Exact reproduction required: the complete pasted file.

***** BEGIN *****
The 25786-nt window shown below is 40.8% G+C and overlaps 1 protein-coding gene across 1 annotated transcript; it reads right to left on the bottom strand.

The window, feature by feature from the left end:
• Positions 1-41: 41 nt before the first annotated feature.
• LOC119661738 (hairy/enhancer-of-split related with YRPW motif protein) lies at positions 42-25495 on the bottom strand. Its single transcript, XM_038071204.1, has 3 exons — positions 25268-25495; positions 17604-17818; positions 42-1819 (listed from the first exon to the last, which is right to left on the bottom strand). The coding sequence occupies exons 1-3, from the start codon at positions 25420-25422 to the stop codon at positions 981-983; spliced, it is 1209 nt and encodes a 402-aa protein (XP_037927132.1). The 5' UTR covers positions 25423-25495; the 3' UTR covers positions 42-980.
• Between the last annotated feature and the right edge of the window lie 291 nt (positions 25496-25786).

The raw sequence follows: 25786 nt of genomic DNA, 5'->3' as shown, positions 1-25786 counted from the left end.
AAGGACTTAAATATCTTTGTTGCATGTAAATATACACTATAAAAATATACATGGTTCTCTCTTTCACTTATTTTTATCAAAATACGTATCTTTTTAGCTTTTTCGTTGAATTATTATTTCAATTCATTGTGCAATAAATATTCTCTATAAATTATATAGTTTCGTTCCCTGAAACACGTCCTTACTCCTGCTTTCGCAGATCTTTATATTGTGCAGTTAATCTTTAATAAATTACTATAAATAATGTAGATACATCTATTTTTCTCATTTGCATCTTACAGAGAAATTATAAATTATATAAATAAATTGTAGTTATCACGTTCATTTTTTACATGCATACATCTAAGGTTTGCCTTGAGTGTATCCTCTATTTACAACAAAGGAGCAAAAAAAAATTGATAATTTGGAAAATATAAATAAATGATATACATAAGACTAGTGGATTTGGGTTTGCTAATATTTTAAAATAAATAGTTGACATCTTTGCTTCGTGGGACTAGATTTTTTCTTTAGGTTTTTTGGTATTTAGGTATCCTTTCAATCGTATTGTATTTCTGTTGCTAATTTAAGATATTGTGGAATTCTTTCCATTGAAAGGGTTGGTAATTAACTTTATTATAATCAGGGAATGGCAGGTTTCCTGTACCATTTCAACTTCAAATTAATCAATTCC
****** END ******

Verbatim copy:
The 25786-nt window shown below is 40.8% G+C and overlaps 1 protein-coding gene across 1 annotated transcript; it reads right to left on the bottom strand.

The window, feature by feature from the left end:
• Positions 1-41: 41 nt before the first annotated feature.
• LOC119661738 (hairy/enhancer-of-split related with YRPW motif protein) lies at positions 42-25495 on the bottom strand. Its single transcript, XM_038071204.1, has 3 exons — positions 25268-25495; positions 17604-17818; positions 42-1819 (listed from the first exon to the last, which is right to left on the bottom strand). The coding sequence occupies exons 1-3, from the start codon at positions 25420-25422 to the stop codon at positions 981-983; spliced, it is 1209 nt and encodes a 402-aa protein (XP_037927132.1). The 5' UTR covers positions 25423-25495; the 3' UTR covers positions 42-980.
• Between the last annotated feature and the right edge of the window lie 291 nt (positions 25496-25786).

The raw sequence follows: 25786 nt of genomic DNA, 5'->3' as shown, positions 1-25786 counted from the left end.
AAGGACTTAAATATCTTTGTTGCATGTAAATATACACTATAAAAATATACATGGTTCTCTCTTTCACTTATTTTTATCAAAATACGTATCTTTTTAGCTTTTTCGTTGAATTATTATTTCAATTCATTGTGCAATAAATATTCTCTATAAATTATATAGTTTCGTTCCCTGAAACACGTCCTTACTCCTGCTTTCGCAGATCTTTATATTGTGCAGTTAATCTTTAATAAATTACTATAAATAATGTAGATACATCTATTTTTCTCATTTGCATCTTACAGAGAAATTATAAATTATATAAATAAATTGTAGTTATCACGTTCATTTTTTACATGCATACATCTAAGGTTTGCCTTGAGTGTATCCTCTATTTACAACAAAGGAGCAAAAAAAAATTGATAATTTGGAAAATATAAATAAATGATATACATAAGACTAGTGGATTTGGGTTTGCTAATATTTTAAAATAAATAGTTGACATCTTTGCTTCGTGGGACTAGATTTTTTCTTTAGGTTTTTTGGTATTTAGGTATCCTTTCAATCGTATTGTATTTCTGTTGCTAATTTAAGATATTGTGGAATTCTTTCCATTGAAAGGGTTGGTAATTAACTTTATTATAATCAGGGAATGGCAGGTTTCCTGTACCATTTCAACTTCAAATTAATCAATTCC